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Some vulnerable young people need distance from teachers

As heartbreaking as it may seem, some vulnerable young people need distance, not hot chocolate, from the teachers who care about them, says Jo Bardsley...

  • Some vulnerable young people need distance from teachers

Every morning in our behaviour intervention unit we offered Tamara a cup of hot chocolate; every morning she accepted one and then she pointedly left it on her desk to grow cold.

I didn’t pour the rejected drink away every lunch time, because sometimes she would do this herself, looking me right in the eye as she did so.

Tamara was very intelligent, quick at grasping new concepts and recalling old ones with ease. She had ambition and drive; she said that she was just marking time at school until she could go to university. She was very popular with her peers, although she could be extremely cruel to them at times.

Each interaction Tamara had with adults was designed to repel. The action was as large and loud as it needed to be; in class she would shout and walk out; in a smaller, less-energised setting, she would quietly demean the adults by questioning every decision and pouncing on every mistake.

Any amount of time in Tamara’s presence left me feeling drained and useless, doubting my own skills and having to remind myself that I was no longer an insecure teenager.

Instinctive mistrust of adults

It was clear that as an infant Tamara hadn’t had sustained and sensitive caring from an adult. In her earliest experience, when she was learning about herself and the world, she had learned that adult attention was unpleasant and to be avoided.

Tamara had no memories of her mother, who left when she was a baby. Her father did his best; he knew he should not hit his children, so instead he stopped speaking to them when they crossed his boundaries.

Tamara’s confrontational behaviour and aggression towards teachers was a result of her instinctive mistrust of adults. The passive, dependent relationship of student to teacher was intolerable to her. This is why she would deliberately alienate her teachers.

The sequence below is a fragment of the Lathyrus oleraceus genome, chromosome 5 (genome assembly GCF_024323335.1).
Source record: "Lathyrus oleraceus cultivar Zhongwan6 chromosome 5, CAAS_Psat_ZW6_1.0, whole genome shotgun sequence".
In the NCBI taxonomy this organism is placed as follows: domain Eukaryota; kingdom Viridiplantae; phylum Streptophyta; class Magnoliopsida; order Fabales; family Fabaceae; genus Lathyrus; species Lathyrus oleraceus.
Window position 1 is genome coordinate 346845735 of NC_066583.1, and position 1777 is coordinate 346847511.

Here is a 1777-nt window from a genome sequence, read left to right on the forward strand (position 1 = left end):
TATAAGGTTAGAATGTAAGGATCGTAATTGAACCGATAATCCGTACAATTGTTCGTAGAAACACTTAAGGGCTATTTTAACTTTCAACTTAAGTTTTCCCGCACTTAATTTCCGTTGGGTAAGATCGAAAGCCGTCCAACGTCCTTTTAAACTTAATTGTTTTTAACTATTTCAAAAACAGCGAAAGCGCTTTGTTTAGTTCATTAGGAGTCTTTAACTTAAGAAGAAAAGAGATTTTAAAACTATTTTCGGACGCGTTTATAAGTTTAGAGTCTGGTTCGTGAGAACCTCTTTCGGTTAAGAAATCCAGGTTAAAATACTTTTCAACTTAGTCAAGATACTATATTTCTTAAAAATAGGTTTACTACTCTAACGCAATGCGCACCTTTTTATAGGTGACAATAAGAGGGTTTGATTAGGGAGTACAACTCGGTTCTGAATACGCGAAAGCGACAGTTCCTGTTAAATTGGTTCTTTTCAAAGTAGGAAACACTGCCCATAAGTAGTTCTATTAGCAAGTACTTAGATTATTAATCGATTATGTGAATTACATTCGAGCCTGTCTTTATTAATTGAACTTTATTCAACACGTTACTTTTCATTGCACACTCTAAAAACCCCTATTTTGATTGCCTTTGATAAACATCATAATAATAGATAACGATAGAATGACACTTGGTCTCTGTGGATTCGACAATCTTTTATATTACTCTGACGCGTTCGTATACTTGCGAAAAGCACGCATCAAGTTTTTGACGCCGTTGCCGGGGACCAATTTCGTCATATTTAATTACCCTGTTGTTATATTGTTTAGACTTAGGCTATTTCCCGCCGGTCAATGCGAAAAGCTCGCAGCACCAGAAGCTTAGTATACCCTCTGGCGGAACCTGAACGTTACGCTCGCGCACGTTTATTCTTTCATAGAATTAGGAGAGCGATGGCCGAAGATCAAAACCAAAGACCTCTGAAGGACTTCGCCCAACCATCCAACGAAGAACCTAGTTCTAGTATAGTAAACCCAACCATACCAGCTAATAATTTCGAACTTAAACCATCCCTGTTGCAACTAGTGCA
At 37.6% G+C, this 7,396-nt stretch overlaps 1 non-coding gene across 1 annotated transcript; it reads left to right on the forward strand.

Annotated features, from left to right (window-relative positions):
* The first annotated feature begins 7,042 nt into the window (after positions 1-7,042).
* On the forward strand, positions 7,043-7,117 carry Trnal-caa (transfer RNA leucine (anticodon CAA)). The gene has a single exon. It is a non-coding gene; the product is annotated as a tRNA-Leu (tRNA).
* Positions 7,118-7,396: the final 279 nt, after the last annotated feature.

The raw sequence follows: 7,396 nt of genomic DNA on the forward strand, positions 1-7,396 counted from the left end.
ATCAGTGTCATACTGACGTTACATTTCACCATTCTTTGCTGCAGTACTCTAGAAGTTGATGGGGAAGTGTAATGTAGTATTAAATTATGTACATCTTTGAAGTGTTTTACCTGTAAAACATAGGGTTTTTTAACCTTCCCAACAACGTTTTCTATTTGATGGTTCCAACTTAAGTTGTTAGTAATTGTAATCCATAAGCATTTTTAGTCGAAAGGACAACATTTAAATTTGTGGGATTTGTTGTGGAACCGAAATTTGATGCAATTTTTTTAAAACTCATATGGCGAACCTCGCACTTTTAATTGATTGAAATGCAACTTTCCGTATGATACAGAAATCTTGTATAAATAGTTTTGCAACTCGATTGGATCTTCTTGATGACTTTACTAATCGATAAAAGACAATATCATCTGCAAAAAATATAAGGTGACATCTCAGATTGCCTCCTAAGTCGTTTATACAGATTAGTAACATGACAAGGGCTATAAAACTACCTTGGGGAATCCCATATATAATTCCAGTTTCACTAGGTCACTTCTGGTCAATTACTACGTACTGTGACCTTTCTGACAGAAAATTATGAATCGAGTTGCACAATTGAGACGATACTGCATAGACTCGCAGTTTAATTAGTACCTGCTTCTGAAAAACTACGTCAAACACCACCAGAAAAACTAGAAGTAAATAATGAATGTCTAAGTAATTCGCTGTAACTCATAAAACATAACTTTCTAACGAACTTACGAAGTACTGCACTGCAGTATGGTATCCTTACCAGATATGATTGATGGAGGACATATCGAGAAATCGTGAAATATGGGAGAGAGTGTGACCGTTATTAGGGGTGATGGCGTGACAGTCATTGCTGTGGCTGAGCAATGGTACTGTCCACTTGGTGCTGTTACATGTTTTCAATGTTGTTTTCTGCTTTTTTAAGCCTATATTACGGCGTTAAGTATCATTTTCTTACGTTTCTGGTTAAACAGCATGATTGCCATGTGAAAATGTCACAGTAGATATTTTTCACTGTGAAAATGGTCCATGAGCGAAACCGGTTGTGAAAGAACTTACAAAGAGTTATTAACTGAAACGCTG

A caring approach from an adult only ever appeared hypocritical to her, a ruse designed to allay her instincts to effect even greater harm; so the more understanding we tried to be, the more fearful and consequently aggressive she became.

In our behaviour intervention unit, the physical proximity and possibility of emotional vulnerability were very difficult for Tamara. Her rejection of the hot chocolate was a rejection of the care we offered.

Her responses to us varied from insulting us to shutting down with her head on a desk. She liked the silence of the isolation room and would deliberately get sent there at least once every couple of days, until we pointed out that this was prolonging her time in the unit.

Her final solution was to lose herself in her work, completing huge quantities of high quality material.

Keeping a safe distance

Eventually, after weeks of rejecting our hot chocolate, Tamara drank a cup. I calmly gathered up the empty mug. It was the only indication of trust we ever got from her.

Tamara, like other students with avoidant behaviour towards adults, learnt through completing tasks rather than interacting with teachers, so supporting Tamara back in mainstream classes meant asking staff to allow her to access the work as independently as possible.

We suggested that all instructions were given in written form, on the board or in work sheets. If Tamara needed extra guidance, pairing her with an able peer was preferable to teacher intervention.

In order to create as much distance between Tamara and the teacher, we recommended that she be sat at the very back of a room.

We also gave Tamara some written information on people with similar early experiences and how to access support when she was ready.

She never took advantage of our offer while she was at school, but the strategy of task oriented independent learning was successful and she did well in her GCSEs.

Eventually Tamara went to college for her A levels, a setting which suited her need for autonomy.

Jo Bardsley coordinates therapeutic interventions and teaches English in an inner city London school. She has worked in a number of different countries, including the USA and Togo in West Africa. She blogs at compassionateteacher.home.blog.

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